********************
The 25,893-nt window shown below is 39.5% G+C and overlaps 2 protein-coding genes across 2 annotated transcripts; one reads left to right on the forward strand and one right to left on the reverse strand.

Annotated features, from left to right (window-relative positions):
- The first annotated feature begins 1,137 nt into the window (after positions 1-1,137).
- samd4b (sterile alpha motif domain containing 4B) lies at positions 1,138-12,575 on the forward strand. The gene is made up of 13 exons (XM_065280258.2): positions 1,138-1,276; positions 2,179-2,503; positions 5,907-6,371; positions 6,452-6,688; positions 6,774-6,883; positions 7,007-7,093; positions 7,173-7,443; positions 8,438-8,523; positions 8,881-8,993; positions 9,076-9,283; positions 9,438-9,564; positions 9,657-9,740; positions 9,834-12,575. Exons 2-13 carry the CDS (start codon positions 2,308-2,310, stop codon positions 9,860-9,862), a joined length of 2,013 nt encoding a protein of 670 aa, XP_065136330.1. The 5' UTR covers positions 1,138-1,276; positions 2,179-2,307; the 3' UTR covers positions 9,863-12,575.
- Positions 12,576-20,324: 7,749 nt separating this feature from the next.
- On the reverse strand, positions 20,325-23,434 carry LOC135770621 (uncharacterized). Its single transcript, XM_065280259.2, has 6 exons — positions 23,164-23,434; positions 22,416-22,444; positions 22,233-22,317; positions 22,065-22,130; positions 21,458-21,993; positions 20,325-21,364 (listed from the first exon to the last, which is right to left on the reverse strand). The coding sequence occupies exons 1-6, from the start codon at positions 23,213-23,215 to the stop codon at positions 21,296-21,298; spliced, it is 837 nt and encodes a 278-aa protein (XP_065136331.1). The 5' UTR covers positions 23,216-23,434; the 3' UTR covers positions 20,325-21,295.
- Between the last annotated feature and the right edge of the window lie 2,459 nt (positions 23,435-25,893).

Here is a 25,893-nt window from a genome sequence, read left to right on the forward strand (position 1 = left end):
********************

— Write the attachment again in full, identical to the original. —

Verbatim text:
The 25,893-nt window shown below is 39.5% G+C and overlaps 2 protein-coding genes across 2 annotated transcripts; one reads left to right on the forward strand and one right to left on the reverse strand.

Annotated features, from left to right (window-relative positions):
- The first annotated feature begins 1,137 nt into the window (after positions 1-1,137).
- samd4b (sterile alpha motif domain containing 4B) lies at positions 1,138-12,575 on the forward strand. The gene is made up of 13 exons (XM_065280258.2): positions 1,138-1,276; positions 2,179-2,503; positions 5,907-6,371; positions 6,452-6,688; positions 6,774-6,883; positions 7,007-7,093; positions 7,173-7,443; positions 8,438-8,523; positions 8,881-8,993; positions 9,076-9,283; positions 9,438-9,564; positions 9,657-9,740; positions 9,834-12,575. Exons 2-13 carry the CDS (start codon positions 2,308-2,310, stop codon positions 9,860-9,862), a joined length of 2,013 nt encoding a protein of 670 aa, XP_065136330.1. The 5' UTR covers positions 1,138-1,276; positions 2,179-2,307; the 3' UTR covers positions 9,863-12,575.
- Positions 12,576-20,324: 7,749 nt separating this feature from the next.
- On the reverse strand, positions 20,325-23,434 carry LOC135770621 (uncharacterized). Its single transcript, XM_065280259.2, has 6 exons — positions 23,164-23,434; positions 22,416-22,444; positions 22,233-22,317; positions 22,065-22,130; positions 21,458-21,993; positions 20,325-21,364 (listed from the first exon to the last, which is right to left on the reverse strand). The coding sequence occupies exons 1-6, from the start codon at positions 23,213-23,215 to the stop codon at positions 21,296-21,298; spliced, it is 837 nt and encodes a 278-aa protein (XP_065136331.1). The 5' UTR covers positions 23,216-23,434; the 3' UTR covers positions 20,325-21,295.
- Between the last annotated feature and the right edge of the window lie 2,459 nt (positions 23,435-25,893).

Here is a 25,893-nt window from a genome sequence, read left to right on the forward strand (position 1 = left end):